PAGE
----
Taxonomical terms like depression, schizophrenia, neurosis, and psychosis, among many others, are today wielded with ease by doctors and are readily accepted by patients. While they are thought to be scientifically objective qualifications, a crucial examination of the social context of their use demonstrates something altogether different.
[...] Then, by simply charging someone with heresy, the person became a discredited individual; the stigma attached to such persons was insurmountable, they lost their status as human beings and were relegated to a realm of social darkness. Now, in the mental health profession one who seriously questions the infallibility of scientific and empirical investigation becomes a discredited member of the profession; he is often shunned and regarded as an unserious, unscientific thinker. It must be added that, while it flourished, the Inquisition did not offend the sensibilities of most people although men did all they could to stay out of the clutches of the Church. It is only retrospectively that we perceive the nature of such a movement. [...]
[...] While the technical vocabulary surrounding the marginalization of the mad has certainly evolved, the social role they play is perhaps merely an extension of a dominant morale that tends to have little tolerance for difference. After exploring the historical path of what I refer to as the "ethics of domination," we shall attempt to suggest how contemporary psychology has affected the very way we have come to see ourselves vis-à-vis the other. I shall then attempt to show how today's notions of alterité are deeply rooted in and affected by the scientific paradigm of psychology. [...]
[...] Until the 1970's, homosexuality was to be found alongside depression, hysteria and schizophrenia in the Diagnostic and Statistical Manuel of Mental Disorders, the psychiatrist's bible, as a mental disease. Once again, such a claim was far from rooted in empirical evidence; rather it reflected a dominant morality laden with concepts of sin. To say that modern day psychological sciences have purged themselves of the relics left behind by the Church would be a gross overstatement. It would seem that modern-day notions of sexuality, in particular, are still struggling to liberate themselves from the religious taboo. [...]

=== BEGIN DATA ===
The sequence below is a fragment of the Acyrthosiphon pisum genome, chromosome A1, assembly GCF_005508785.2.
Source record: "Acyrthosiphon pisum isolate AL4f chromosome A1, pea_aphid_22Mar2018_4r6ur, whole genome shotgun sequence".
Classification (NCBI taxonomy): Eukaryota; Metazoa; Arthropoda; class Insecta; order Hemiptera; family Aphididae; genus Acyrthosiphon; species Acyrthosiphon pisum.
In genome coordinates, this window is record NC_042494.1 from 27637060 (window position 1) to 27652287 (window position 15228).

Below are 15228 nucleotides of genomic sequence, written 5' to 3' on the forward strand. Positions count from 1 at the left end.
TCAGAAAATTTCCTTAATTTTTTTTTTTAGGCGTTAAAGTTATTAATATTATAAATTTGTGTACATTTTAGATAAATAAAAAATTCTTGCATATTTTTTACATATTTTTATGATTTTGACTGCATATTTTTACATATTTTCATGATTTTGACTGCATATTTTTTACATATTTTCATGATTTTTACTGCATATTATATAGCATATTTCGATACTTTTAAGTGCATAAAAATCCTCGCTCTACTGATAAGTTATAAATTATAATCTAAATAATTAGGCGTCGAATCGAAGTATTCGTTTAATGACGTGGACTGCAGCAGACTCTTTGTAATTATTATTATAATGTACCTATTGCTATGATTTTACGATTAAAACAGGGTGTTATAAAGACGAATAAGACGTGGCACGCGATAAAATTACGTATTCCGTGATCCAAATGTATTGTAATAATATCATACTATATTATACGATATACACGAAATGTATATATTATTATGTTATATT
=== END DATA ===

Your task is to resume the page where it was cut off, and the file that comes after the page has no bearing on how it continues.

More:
[...] Such dictums were destined to serve for centuries as a justification for the execution of the mentally ill, and other challengers of the Faith. In the rhetoric of psychiatry, the basic aim of the Inquisition was to bring about a behavior modification in he who was different. By instilling fear and collective fervor through public witch burnings, the Inquisitioners sought to correct, through force, what they saw as unfit behavior and belief, what was not in line with their, or the Institution's, beliefs. [...]
[...] and even if these rules were not always stringently applied, still they were always there as the expression of an attitude of the society which excluded the leper." This attitude is one of social exclusion, and has often served as a reinforcing element of the Church's propagation of the faith. Going back to Christianity's creation myth is Adam and Eve, two individuals who were cast out of paradise for transgressing a Divine order. Implicit in the notion of transgression is that there is one correct or morally right way of doing things. [...]
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